Please tell us about the Global Education & Leadership Foundation.
The Global Education & Leadership Foundation (tGELF) is a programme initiative of The Nand & Jeet Khemka Foundation. It was launched by Prime Minister, Dr Manmohan Singh, five years ago. The mission of the foundation is to identify, mentor, nurture and guide future leaders, but leaders with a difference.
Generally, leaders stand on four pillars: leadership skills, ethics, altruism or your desire to help and reach out and share, and the ability to act. Unless all these four pillars work together, you cannot be a change maker. Most of the programmes today are at the university level which is too late to change because attitudes have already been formed by then.
We enter schools when kids are at the age of 12-13 and be with them for at least five years. We have modules that work on all the four pillars in a fun way: through games, activities, and discussions. We hope to impact the outlook of the kids through this. When they finish school, we induct the best amongst them into our leaders’ forum. We hope to make our children leaders the change makers that the world needs to fix the risks and challenges ahead of us.
You have a partner network of schools that you are catering to. What is the reach of the schools you have?
We have about 75 schools in India and Bhutan. We have reached to about 65,000 kids and trained over 1,000 teachers. But we realise that we need to reach out to more. So our plan is to convert our curriculum into a digital format and reach out to at least the second- and third-tier cities that have access to the Internet. The challenge is not only to convert, but also to track and supervise. In India, a larger penetration is through mobile phones so we are partnering with young global leader from the US to accept that market and reach even to remote corners through mobile apps.
What are the specifications for future training? What are you specifically dealing with?
It is a mixture of leadership skills and ethics or value system. Our curriculum is a mix of both, but we are not didactic. We want the children to explore and discover for themselves because then they take ownership of it. Earlier, a teacher was seen only in a single capacity: the giver of knowledge. But today, you are not the giver of knowledge, you are the facilitator.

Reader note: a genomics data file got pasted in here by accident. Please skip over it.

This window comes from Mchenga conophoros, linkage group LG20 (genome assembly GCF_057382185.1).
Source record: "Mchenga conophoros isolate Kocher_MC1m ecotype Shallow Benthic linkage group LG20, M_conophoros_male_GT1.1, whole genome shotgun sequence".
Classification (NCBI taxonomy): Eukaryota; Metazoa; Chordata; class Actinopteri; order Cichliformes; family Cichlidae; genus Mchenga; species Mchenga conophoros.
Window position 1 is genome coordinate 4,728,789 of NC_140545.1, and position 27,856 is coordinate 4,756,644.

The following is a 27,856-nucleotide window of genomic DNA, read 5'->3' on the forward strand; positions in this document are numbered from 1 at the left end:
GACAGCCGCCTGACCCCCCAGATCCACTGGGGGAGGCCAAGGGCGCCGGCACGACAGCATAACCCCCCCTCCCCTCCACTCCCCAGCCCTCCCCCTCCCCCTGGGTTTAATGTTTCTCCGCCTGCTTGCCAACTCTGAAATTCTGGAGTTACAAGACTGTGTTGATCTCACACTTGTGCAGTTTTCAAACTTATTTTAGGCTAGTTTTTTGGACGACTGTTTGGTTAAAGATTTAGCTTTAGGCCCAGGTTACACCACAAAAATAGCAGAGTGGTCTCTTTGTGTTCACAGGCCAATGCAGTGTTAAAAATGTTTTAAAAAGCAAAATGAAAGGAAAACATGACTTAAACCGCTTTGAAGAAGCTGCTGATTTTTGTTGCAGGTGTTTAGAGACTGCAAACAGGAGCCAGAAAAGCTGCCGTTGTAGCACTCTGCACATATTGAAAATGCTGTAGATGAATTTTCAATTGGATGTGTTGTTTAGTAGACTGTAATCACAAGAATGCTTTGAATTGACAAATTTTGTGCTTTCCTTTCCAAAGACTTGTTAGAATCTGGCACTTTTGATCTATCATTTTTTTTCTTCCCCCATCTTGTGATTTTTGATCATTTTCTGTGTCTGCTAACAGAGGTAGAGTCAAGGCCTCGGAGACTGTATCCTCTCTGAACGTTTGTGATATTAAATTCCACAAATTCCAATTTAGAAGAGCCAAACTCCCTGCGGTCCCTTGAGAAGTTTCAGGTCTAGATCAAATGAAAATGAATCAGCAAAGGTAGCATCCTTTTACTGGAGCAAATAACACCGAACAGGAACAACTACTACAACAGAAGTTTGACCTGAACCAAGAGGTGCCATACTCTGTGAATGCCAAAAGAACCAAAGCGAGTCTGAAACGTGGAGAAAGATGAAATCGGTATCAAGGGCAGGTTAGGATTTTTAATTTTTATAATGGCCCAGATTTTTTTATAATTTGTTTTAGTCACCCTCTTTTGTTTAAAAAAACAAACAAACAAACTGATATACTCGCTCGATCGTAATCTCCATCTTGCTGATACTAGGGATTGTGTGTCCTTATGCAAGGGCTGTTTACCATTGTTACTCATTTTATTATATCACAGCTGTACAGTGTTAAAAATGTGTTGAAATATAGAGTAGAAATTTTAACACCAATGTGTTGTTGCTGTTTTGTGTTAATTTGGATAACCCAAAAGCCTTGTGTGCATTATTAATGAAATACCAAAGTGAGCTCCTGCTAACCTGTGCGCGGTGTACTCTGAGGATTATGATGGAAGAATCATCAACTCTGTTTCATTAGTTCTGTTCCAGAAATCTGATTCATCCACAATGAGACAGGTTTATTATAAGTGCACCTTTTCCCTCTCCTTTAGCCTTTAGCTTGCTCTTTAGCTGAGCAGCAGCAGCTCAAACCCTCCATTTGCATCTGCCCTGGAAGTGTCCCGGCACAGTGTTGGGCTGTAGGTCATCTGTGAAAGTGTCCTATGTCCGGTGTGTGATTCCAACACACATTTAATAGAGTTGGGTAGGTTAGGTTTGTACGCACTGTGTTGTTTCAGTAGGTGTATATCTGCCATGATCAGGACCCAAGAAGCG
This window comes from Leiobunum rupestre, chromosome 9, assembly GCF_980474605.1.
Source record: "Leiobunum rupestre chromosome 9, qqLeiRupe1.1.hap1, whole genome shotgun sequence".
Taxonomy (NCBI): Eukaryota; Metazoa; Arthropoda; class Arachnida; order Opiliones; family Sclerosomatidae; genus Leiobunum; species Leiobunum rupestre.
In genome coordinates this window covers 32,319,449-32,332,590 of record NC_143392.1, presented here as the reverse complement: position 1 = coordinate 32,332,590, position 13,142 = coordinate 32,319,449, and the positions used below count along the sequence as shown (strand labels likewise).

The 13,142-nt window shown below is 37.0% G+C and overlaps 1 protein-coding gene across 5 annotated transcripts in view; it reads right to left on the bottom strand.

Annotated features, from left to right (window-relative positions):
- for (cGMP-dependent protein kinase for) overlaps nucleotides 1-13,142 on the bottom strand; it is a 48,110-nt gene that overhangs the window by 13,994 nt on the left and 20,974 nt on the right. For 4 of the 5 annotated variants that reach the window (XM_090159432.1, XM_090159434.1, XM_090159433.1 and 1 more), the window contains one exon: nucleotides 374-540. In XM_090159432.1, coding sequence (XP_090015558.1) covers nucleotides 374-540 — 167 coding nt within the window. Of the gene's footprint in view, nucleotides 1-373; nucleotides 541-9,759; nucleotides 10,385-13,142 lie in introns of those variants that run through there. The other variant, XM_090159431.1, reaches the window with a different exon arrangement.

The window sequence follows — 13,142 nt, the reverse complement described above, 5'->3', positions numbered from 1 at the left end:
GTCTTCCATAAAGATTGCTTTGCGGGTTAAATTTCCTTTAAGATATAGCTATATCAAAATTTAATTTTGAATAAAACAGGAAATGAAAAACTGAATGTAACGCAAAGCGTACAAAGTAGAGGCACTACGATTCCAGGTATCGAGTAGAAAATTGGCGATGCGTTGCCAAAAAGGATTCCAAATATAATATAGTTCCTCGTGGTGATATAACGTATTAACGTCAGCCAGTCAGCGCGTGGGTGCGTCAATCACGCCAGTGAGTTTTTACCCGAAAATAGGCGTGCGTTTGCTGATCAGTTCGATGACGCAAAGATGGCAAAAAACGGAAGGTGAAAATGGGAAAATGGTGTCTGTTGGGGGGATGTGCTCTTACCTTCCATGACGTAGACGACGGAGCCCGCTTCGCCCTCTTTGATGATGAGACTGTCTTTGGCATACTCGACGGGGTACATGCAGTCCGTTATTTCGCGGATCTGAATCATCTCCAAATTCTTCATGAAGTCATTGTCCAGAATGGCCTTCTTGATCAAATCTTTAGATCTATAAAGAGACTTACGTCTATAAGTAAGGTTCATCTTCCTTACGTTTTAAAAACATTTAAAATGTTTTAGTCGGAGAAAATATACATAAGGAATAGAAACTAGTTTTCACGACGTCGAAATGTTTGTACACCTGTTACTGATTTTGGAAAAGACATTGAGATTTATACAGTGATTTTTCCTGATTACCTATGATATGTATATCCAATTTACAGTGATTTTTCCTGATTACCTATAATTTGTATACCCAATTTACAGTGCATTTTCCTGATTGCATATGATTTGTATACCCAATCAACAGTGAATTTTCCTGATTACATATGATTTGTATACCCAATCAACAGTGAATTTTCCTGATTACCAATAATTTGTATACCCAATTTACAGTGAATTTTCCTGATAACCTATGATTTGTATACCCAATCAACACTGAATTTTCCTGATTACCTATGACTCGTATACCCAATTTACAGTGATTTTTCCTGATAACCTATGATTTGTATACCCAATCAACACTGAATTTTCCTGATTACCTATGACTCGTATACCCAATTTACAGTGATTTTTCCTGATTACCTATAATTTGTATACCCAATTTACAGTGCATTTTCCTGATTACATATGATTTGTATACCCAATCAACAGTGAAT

And we try and make that transition through our training programmes. With the Internet, kids do not need you to access information; they need you to help them discover what to access and how. There is a quote from Khalil Gibran, a Lebanese-American artist, poet and writer: the job of education is to take a person up to a door and leave him there. And when he crosses that door, it is all that you have given him that he has to make use of, but he has to make his own choices and decisions.
What are the areas that require specific attention in the education sector?
One of the most pressing factors is teachers’ training. In India, we have archaic teacher training programmes that don’t equip our teachers with modern strategies. It doesn’t help them transform from a knowledge giver to a facilitator. And nowadays, there is a one-year training programme which is insufficient.
A doctor is trained for four years because he deals with the human body, but a teacher deals with the human mind and should be trained for at least two years. Education is dynamic because it is related to human life. Education can’t stay stride. Therefore, it cannot have a curriculum which is fixed forever. It needs to revamp every two to three years. And because 21st century is a century of knowledge, you have to run even more.
The government has been bringing in a lot of reforms. Do you think the government is doing enough to promote the school education sector?